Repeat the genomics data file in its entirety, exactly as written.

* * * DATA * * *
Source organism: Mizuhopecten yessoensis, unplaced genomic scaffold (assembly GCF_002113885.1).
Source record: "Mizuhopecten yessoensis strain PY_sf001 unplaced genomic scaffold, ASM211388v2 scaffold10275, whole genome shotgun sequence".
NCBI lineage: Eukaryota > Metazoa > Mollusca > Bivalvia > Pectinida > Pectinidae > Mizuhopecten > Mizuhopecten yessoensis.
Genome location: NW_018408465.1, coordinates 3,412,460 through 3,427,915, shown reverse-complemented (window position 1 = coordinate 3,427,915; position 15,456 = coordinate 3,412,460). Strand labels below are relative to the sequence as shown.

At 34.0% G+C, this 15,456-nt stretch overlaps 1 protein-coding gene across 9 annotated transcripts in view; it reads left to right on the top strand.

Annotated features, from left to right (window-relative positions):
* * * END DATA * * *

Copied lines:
Source organism: Mizuhopecten yessoensis, unplaced genomic scaffold (assembly GCF_002113885.1).
Source record: "Mizuhopecten yessoensis strain PY_sf001 unplaced genomic scaffold, ASM211388v2 scaffold10275, whole genome shotgun sequence".
NCBI lineage: Eukaryota > Metazoa > Mollusca > Bivalvia > Pectinida > Pectinidae > Mizuhopecten > Mizuhopecten yessoensis.
Genome location: NW_018408465.1, coordinates 3,412,460 through 3,427,915, shown reverse-complemented (window position 1 = coordinate 3,427,915; position 15,456 = coordinate 3,412,460). Strand labels below are relative to the sequence as shown.

At 34.0% G+C, this 15,456-nt stretch overlaps 1 protein-coding gene across 9 annotated transcripts in view; it reads left to right on the top strand.

Annotated features, from left to right (window-relative positions):